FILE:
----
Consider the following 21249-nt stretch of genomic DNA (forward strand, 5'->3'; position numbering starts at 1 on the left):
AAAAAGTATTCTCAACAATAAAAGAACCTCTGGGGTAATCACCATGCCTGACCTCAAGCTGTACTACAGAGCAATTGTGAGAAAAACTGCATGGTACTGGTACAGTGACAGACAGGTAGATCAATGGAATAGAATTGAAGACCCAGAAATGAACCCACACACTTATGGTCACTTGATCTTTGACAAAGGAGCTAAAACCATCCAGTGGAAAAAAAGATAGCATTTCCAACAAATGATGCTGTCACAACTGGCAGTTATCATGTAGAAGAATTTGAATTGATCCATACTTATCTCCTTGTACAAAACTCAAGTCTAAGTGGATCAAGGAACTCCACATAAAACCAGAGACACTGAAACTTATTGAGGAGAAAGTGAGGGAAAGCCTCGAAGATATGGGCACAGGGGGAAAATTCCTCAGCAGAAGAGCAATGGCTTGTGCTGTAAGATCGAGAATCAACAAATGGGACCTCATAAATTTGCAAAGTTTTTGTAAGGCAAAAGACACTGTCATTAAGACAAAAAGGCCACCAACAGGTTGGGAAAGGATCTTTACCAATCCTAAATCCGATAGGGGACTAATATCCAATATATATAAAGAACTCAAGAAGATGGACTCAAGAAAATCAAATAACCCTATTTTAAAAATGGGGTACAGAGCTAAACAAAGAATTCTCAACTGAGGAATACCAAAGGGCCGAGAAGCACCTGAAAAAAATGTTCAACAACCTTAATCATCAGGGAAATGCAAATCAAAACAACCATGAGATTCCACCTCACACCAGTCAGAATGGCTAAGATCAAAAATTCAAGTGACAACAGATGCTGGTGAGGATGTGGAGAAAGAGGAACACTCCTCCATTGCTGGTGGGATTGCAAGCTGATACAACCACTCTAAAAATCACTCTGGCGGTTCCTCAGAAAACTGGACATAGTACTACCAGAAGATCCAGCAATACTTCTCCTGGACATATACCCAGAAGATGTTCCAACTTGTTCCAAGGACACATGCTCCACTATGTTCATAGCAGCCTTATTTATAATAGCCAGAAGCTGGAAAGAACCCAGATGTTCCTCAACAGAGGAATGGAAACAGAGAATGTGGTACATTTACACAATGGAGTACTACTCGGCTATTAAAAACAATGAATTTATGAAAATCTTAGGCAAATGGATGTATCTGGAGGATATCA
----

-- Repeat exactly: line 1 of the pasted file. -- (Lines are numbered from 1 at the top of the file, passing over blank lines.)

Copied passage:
Consider the following 21249-nt stretch of genomic DNA (forward strand, 5'->3'; position numbering starts at 1 on the left):